Obama praised his counterparts for reaching agreements on Afghanistan, the European missile defense system and how to pool resources in these tough economic times.
He also praised Chicago for its handling of anti-NATO demonstrations during two days of meetings.
"NATO has become a hub of global security. ... We are leaving Chicago with a NATO alliance is stronger and more capable," Obama said at a news conference.
In response to a question from reporters, Obama said everyone recognizes Pakistan has to be part of the solution to Afghanistan and it is in the interests of both countries to root out extremists. Obama acknowledged the tensions that have developed in the U.S. and NATO relationship with Pakistan but he said that's to be expected after 10 years of war. He said he was confident diplomats will be able to work through those tensions.
NATO members agreed to support Afghanistan in an advisory capacity and help train its military after combat forces leave in 2014.
Obama and other NATO leaders said plans are to give Afghan forces combat command by mid-2013, with NATO combat forces leaving by the end of 2014.
"Today we have taken further important steps on the road to a stable and secure Afghanistan and to our goal of preventing Afghanistan from ever again becoming a safe haven for terrorists that threaten Afghanistan, the region, and the world," said a declaration issued by the North Atlantic Council, the principal political decision-making body within NATO.
NATO said it will establish, at the request of Afghanistan, a post-2014 mission to train, advise and assist the Afghanistan military and special forces.
The leaders warned that NATO countries want to see "tangible progress" by the Afghan government regarding its commitments to a democratic society "based on the rule of law and good governance.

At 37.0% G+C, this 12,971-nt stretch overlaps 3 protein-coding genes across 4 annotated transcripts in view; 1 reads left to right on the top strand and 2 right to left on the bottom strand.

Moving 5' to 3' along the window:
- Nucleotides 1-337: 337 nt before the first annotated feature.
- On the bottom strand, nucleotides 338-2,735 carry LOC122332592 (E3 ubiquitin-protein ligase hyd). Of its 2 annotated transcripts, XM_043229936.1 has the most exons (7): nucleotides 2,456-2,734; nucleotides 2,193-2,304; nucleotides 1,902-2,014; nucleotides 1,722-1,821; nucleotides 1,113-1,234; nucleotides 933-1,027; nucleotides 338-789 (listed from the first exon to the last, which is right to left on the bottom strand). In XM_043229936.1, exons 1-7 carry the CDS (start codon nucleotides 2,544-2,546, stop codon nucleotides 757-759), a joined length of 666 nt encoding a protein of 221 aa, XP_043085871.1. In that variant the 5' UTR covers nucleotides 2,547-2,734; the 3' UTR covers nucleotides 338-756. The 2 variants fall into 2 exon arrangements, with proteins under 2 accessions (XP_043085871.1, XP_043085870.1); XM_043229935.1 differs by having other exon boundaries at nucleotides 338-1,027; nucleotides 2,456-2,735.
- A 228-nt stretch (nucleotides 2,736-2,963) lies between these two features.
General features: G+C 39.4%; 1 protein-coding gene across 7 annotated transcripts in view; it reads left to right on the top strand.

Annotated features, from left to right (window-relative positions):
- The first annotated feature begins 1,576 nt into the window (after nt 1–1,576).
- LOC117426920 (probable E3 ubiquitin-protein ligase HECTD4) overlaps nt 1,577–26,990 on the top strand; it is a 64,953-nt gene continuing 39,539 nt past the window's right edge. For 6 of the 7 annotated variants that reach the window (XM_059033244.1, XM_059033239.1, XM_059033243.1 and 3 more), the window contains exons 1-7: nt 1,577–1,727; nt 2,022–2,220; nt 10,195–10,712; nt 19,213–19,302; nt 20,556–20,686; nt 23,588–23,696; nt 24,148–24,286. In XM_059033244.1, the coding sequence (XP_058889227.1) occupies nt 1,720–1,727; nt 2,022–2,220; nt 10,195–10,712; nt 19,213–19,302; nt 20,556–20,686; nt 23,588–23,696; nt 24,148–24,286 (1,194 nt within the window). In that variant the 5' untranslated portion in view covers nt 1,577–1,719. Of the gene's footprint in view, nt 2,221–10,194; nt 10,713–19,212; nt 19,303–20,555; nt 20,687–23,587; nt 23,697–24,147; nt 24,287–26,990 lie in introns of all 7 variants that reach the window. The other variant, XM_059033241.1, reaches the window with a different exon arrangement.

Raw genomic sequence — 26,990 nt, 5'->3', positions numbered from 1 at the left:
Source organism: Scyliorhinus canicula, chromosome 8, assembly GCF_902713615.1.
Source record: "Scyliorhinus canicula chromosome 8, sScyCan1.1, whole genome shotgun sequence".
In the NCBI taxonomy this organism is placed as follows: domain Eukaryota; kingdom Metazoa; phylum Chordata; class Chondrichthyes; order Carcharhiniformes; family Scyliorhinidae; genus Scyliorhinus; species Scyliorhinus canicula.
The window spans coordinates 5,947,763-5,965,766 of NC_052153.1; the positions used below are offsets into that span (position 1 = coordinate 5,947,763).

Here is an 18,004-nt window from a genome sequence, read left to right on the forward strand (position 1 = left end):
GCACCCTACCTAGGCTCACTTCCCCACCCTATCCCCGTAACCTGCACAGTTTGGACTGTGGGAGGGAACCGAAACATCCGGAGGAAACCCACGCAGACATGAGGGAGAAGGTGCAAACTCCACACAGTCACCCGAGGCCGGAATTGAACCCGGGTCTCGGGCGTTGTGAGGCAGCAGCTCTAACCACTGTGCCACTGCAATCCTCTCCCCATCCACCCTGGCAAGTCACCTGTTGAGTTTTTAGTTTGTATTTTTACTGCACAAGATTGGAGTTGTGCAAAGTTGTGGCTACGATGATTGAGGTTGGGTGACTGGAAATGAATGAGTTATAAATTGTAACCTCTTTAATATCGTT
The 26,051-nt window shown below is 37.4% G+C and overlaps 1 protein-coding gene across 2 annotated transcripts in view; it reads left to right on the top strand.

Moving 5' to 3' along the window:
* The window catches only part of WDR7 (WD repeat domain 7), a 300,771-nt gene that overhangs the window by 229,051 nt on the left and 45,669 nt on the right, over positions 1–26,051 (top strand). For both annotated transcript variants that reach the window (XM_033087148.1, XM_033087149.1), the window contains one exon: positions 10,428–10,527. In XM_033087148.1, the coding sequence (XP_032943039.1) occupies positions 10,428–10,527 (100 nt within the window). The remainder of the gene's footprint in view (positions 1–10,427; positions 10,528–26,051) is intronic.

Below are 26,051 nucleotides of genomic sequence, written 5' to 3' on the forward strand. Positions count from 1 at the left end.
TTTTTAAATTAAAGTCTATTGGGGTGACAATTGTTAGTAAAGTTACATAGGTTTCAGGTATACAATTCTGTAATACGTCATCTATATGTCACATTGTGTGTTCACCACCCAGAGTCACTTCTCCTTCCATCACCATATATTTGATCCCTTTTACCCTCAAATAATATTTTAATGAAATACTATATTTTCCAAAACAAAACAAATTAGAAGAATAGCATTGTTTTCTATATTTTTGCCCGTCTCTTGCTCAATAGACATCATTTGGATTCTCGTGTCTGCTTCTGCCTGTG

"The forthcoming elections must be conducted with full respect for Afghan sovereignty and in accordance with the Afghan Constitution," the declaration said. "Their transparency, inclusivity and credibility will also be of paramount importance. Continued progress towards these goals will encourage NATO nations to further provide their support up to and beyond 2014."
Afghanistan was strongly urged to allow the full participation of Afghan women in the reconstruction, political, peace and reconciliation processes.
Afghan President Hamid Karzai recently announced a third group of provinces is transitioning to Afghan control, which means 75 percent of Afghanistan's population lives in areas led by Afghan forces.
"Today is also an opportunity to ensure our hard-won progress is preserved," Obama said in remarks at the meeting of the International Security Assistance Force. "The Strategic Partnership Agreement that President Karzai and I signed in Kabul ensures that as Afghans stand up they will not stand alone."
The two-day Chicago summit began with non-Afghanistan issues.
The intergovernmental military alliance agreed Sunday to begin using a missile defense system already in place in four European countries, officials said.
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